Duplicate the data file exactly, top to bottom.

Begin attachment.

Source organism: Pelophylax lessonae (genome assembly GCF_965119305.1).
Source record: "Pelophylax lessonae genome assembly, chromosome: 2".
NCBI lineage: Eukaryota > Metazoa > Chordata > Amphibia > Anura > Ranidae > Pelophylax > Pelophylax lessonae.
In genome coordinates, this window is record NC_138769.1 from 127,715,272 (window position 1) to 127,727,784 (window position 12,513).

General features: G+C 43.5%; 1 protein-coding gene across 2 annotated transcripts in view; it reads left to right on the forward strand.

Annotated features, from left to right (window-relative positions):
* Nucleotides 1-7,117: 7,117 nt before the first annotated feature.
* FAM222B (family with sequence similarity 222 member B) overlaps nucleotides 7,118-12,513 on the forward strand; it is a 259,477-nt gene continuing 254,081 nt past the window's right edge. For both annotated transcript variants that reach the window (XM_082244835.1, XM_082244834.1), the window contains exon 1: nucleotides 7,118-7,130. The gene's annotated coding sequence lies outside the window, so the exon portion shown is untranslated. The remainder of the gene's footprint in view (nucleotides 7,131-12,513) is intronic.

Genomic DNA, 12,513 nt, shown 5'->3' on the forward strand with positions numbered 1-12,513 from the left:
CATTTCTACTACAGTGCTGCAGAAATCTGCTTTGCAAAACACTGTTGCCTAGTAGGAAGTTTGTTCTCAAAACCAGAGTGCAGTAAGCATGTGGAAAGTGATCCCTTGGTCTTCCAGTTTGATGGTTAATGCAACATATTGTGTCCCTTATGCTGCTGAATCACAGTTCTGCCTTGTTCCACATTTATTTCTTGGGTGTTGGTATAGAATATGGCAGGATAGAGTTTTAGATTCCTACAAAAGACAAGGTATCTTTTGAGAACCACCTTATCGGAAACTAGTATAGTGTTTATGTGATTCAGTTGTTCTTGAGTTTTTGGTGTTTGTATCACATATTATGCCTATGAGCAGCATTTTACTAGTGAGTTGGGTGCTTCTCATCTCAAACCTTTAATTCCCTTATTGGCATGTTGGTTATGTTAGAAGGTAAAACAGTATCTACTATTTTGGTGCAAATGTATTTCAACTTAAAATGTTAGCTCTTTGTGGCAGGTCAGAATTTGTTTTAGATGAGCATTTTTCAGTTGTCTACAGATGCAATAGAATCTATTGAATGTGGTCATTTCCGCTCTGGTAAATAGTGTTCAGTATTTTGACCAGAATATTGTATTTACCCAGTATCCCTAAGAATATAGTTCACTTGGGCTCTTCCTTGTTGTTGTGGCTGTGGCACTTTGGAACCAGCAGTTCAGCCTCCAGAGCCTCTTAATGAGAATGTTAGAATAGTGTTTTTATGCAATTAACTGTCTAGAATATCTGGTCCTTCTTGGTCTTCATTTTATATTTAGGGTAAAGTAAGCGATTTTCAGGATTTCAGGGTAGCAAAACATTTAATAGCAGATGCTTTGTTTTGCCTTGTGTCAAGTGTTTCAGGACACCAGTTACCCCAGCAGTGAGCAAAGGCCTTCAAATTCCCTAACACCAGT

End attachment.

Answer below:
Source organism: Pelophylax lessonae (genome assembly GCF_965119305.1).
Source record: "Pelophylax lessonae genome assembly, chromosome: 2".
NCBI lineage: Eukaryota > Metazoa > Chordata > Amphibia > Anura > Ranidae > Pelophylax > Pelophylax lessonae.
In genome coordinates, this window is record NC_138769.1 from 127,715,272 (window position 1) to 127,727,784 (window position 12,513).

General features: G+C 43.5%; 1 protein-coding gene across 2 annotated transcripts in view; it reads left to right on the forward strand.

Annotated features, from left to right (window-relative positions):
* Nucleotides 1-7,117: 7,117 nt before the first annotated feature.
* FAM222B (family with sequence similarity 222 member B) overlaps nucleotides 7,118-12,513 on the forward strand; it is a 259,477-nt gene continuing 254,081 nt past the window's right edge. For both annotated transcript variants that reach the window (XM_082244835.1, XM_082244834.1), the window contains exon 1: nucleotides 7,118-7,130. The gene's annotated coding sequence lies outside the window, so the exon portion shown is untranslated. The remainder of the gene's footprint in view (nucleotides 7,131-12,513) is intronic.

Genomic DNA, 12,513 nt, shown 5'->3' on the forward strand with positions numbered 1-12,513 from the left:
CATTTCTACTACAGTGCTGCAGAAATCTGCTTTGCAAAACACTGTTGCCTAGTAGGAAGTTTGTTCTCAAAACCAGAGTGCAGTAAGCATGTGGAAAGTGATCCCTTGGTCTTCCAGTTTGATGGTTAATGCAACATATTGTGTCCCTTATGCTGCTGAATCACAGTTCTGCCTTGTTCCACATTTATTTCTTGGGTGTTGGTATAGAATATGGCAGGATAGAGTTTTAGATTCCTACAAAAGACAAGGTATCTTTTGAGAACCACCTTATCGGAAACTAGTATAGTGTTTATGTGATTCAGTTGTTCTTGAGTTTTTGGTGTTTGTATCACATATTATGCCTATGAGCAGCATTTTACTAGTGAGTTGGGTGCTTCTCATCTCAAACCTTTAATTCCCTTATTGGCATGTTGGTTATGTTAGAAGGTAAAACAGTATCTACTATTTTGGTGCAAATGTATTTCAACTTAAAATGTTAGCTCTTTGTGGCAGGTCAGAATTTGTTTTAGATGAGCATTTTTCAGTTGTCTACAGATGCAATAGAATCTATTGAATGTGGTCATTTCCGCTCTGGTAAATAGTGTTCAGTATTTTGACCAGAATATTGTATTTACCCAGTATCCCTAAGAATATAGTTCACTTGGGCTCTTCCTTGTTGTTGTGGCTGTGGCACTTTGGAACCAGCAGTTCAGCCTCCAGAGCCTCTTAATGAGAATGTTAGAATAGTGTTTTTATGCAATTAACTGTCTAGAATATCTGGTCCTTCTTGGTCTTCATTTTATATTTAGGGTAAAGTAAGCGATTTTCAGGATTTCAGGGTAGCAAAACATTTAATAGCAGATGCTTTGTTTTGCCTTGTGTCAAGTGTTTCAGGACACCAGTTACCCCAGCAGTGAGCAAAGGCCTTCAAATTCCCTAACACCAGT